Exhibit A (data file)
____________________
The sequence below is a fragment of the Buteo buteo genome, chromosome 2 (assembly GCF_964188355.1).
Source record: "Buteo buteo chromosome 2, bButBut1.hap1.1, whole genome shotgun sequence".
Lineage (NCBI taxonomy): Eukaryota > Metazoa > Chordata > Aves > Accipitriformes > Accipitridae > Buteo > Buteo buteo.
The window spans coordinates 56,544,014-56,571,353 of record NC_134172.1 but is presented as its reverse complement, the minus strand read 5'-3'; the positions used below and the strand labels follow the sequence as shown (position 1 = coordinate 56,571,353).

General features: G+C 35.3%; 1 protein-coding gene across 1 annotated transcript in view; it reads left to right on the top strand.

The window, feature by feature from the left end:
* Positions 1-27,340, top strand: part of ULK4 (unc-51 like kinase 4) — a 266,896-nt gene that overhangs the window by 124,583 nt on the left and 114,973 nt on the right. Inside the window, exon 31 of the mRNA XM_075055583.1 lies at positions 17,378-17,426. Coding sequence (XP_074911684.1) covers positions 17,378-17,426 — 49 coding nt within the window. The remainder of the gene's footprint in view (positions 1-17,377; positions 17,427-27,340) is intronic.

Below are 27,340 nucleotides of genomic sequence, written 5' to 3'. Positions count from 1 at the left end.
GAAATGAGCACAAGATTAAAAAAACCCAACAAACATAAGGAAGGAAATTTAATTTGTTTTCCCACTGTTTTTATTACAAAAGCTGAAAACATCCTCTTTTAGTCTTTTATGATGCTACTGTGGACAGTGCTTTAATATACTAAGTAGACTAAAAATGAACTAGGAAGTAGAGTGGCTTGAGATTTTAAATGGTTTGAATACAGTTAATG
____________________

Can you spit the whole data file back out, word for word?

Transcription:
The sequence below is a fragment of the Buteo buteo genome, chromosome 2 (assembly GCF_964188355.1).
Source record: "Buteo buteo chromosome 2, bButBut1.hap1.1, whole genome shotgun sequence".
Lineage (NCBI taxonomy): Eukaryota > Metazoa > Chordata > Aves > Accipitriformes > Accipitridae > Buteo > Buteo buteo.
The window spans coordinates 56,544,014-56,571,353 of record NC_134172.1 but is presented as its reverse complement, the minus strand read 5'-3'; the positions used below and the strand labels follow the sequence as shown (position 1 = coordinate 56,571,353).

General features: G+C 35.3%; 1 protein-coding gene across 1 annotated transcript in view; it reads left to right on the top strand.

The window, feature by feature from the left end:
* Positions 1-27,340, top strand: part of ULK4 (unc-51 like kinase 4) — a 266,896-nt gene that overhangs the window by 124,583 nt on the left and 114,973 nt on the right. Inside the window, exon 31 of the mRNA XM_075055583.1 lies at positions 17,378-17,426. Coding sequence (XP_074911684.1) covers positions 17,378-17,426 — 49 coding nt within the window. The remainder of the gene's footprint in view (positions 1-17,377; positions 17,427-27,340) is intronic.

Below are 27,340 nucleotides of genomic sequence, written 5' to 3'. Positions count from 1 at the left end.
GAAATGAGCACAAGATTAAAAAAACCCAACAAACATAAGGAAGGAAATTTAATTTGTTTTCCCACTGTTTTTATTACAAAAGCTGAAAACATCCTCTTTTAGTCTTTTATGATGCTACTGTGGACAGTGCTTTAATATACTAAGTAGACTAAAAATGAACTAGGAAGTAGAGTGGCTTGAGATTTTAAATGGTTTGAATACAGTTAATG